The 2015 MacArthur “genius” grants (technically known as fellowships) have been announced. Each of the 24 grant recipients will receive a total of $625,000 distributed quarterly over a five year period with no stipulation as to how the money must be spent. The grants, and many other philanthropic causes, are funded through the John D. and Catherine T. MacArthur Foundation. Who, you may ask, are (or were) John and Catherine MacArthur? I wondered too, and I found out when I read The Eccentric Billionaire: John D. MacArthur—Empire Builder, Reluctant Philanthropist, Relentless Adversary by Nancy Kriplen back in 2008. What I learned was very different from what I expected.
John Donald MacArthur, the son of a Baptist preacher, got his billions in part by buying insurance companies cheap and selling lots and lots of insurance. His major acquisition was Bankers Life and Casualty which he bought for $2,500 (that’s not a misprint). He also invested heavily in Florida real estate including 2,600 acres of property in what is now Palm Beach. He was a skinflint who lived in an apartment with his wife at The Colonnades, a hotel he owned in Palm Beach Shores. He did business from a Formica topped table in the hotel’s restaurant rather than from a plush office. When business associates met with him there, he would ask if they wanted something to eat or drink. When they finished, he would present them with a bill for what they had consumed.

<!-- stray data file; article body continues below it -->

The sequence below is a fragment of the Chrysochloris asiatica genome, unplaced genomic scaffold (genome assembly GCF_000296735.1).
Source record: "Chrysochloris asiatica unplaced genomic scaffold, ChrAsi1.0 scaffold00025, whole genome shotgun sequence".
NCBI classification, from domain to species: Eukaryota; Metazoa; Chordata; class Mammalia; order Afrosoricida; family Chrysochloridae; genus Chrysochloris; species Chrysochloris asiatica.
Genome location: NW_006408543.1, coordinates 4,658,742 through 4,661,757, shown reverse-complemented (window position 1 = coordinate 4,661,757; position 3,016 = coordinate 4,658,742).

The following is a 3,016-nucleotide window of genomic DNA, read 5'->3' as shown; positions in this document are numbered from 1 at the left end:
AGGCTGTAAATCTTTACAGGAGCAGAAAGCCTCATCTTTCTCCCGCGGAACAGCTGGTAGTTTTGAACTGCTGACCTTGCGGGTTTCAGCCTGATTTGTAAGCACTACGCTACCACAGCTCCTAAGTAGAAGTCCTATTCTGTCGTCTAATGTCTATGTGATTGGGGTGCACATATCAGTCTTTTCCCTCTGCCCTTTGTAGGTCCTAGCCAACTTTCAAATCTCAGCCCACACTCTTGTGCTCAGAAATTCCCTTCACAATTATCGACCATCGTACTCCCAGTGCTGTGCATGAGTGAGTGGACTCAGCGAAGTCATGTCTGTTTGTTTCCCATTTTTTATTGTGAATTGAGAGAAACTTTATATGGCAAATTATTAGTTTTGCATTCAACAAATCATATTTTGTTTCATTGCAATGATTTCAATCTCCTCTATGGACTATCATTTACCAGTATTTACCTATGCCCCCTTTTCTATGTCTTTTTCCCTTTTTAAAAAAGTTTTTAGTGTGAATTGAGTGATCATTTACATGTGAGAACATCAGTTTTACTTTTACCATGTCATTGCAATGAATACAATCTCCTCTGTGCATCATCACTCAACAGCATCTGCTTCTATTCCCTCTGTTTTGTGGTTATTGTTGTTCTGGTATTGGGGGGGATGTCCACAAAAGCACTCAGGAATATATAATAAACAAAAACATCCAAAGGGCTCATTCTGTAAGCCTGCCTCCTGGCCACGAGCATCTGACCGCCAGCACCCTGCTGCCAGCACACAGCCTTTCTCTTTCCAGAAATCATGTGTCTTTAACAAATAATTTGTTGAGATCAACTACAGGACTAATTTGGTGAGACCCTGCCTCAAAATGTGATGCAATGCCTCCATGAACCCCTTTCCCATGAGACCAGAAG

He didn’t get along with his children, and fought with them and practically everybody else who he dealt with. There were always multiple law suits against him, and he seemed to thrive on them. When he flew on commercial planes, he flew tourist class – supposedly because his employees couldn’t expect to go first class when the boss didn’t. He hated paying taxes and the MacArthur Foundation was created solely to keep the IRS from getting his money when he died. He was definitely not a philanthropist during his lifetime, and seemed to hate the very word. It’s interesting to note that the MacArthur Foundation supports a number of perceived if not outright liberal causes since MacArthur was very, very conservative.
One of the many interesting stories about him in Kriplen’s book concerns a casino he owned in Las Vegas. The casino had a very flashy neon sign in front of it. Howard Hughes, who owned the casino across the street, complained to MacArthur that the sign bothered him. (Hughes, who was becoming more and more reclusive and weird, wanted almost total darkness around him.) When MacArthur refused to remove the sign, Hughes offered to buy the casino. MacArthur agreed to sell it for what he considered an exorbitant price, and Hughes accepted.
The Eccentric Billionaire contains many entertaining stories about this very strange man who after his death became a world-class philanthropist. Perhaps that’s the strangest thing of all about John D. MacArthur.